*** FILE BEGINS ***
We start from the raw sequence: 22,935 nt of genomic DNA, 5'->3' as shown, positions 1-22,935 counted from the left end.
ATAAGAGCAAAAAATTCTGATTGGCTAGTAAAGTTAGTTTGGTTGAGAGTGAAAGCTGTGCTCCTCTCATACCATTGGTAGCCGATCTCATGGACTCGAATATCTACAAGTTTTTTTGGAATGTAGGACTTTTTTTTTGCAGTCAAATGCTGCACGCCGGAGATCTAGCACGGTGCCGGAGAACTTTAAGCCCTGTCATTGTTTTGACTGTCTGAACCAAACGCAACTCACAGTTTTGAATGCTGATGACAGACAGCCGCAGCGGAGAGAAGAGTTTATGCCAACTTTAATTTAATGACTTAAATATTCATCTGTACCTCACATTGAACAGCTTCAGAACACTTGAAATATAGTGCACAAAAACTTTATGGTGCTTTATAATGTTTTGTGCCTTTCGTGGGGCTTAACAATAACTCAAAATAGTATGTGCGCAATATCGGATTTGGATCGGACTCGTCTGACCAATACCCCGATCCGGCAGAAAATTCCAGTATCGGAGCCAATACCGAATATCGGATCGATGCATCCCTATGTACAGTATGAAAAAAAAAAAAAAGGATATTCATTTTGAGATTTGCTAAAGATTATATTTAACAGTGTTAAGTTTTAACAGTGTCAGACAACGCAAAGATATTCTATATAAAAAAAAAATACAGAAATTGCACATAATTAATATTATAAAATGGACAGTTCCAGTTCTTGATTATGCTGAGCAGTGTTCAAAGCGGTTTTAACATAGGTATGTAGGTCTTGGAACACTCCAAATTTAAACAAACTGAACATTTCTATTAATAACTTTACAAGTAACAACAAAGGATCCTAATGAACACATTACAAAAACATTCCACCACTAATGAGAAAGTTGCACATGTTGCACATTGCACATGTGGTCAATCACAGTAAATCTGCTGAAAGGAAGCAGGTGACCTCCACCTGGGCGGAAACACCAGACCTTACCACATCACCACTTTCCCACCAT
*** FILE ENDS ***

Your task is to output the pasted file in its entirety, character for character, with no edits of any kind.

We start from the raw sequence: 22,935 nt of genomic DNA, 5'->3' as shown, positions 1-22,935 counted from the left end.
ATAAGAGCAAAAAATTCTGATTGGCTAGTAAAGTTAGTTTGGTTGAGAGTGAAAGCTGTGCTCCTCTCATACCATTGGTAGCCGATCTCATGGACTCGAATATCTACAAGTTTTTTTGGAATGTAGGACTTTTTTTTTGCAGTCAAATGCTGCACGCCGGAGATCTAGCACGGTGCCGGAGAACTTTAAGCCCTGTCATTGTTTTGACTGTCTGAACCAAACGCAACTCACAGTTTTGAATGCTGATGACAGACAGCCGCAGCGGAGAGAAGAGTTTATGCCAACTTTAATTTAATGACTTAAATATTCATCTGTACCTCACATTGAACAGCTTCAGAACACTTGAAATATAGTGCACAAAAACTTTATGGTGCTTTATAATGTTTTGTGCCTTTCGTGGGGCTTAACAATAACTCAAAATAGTATGTGCGCAATATCGGATTTGGATCGGACTCGTCTGACCAATACCCCGATCCGGCAGAAAATTCCAGTATCGGAGCCAATACCGAATATCGGATCGATGCATCCCTATGTACAGTATGAAAAAAAAAAAAAAGGATATTCATTTTGAGATTTGCTAAAGATTATATTTAACAGTGTTAAGTTTTAACAGTGTCAGACAACGCAAAGATATTCTATATAAAAAAAAAATACAGAAATTGCACATAATTAATATTATAAAATGGACAGTTCCAGTTCTTGATTATGCTGAGCAGTGTTCAAAGCGGTTTTAACATAGGTATGTAGGTCTTGGAACACTCCAAATTTAAACAAACTGAACATTTCTATTAATAACTTTACAAGTAACAACAAAGGATCCTAATGAACACATTACAAAAACATTCCACCACTAATGAGAAAGTTGCACATGTTGCACATTGCACATGTGGTCAATCACAGTAAATCTGCTGAAAGGAAGCAGGTGACCTCCACCTGGGCGGAAACACCAGACCTTACCACATCACCACTTTCCCACCAT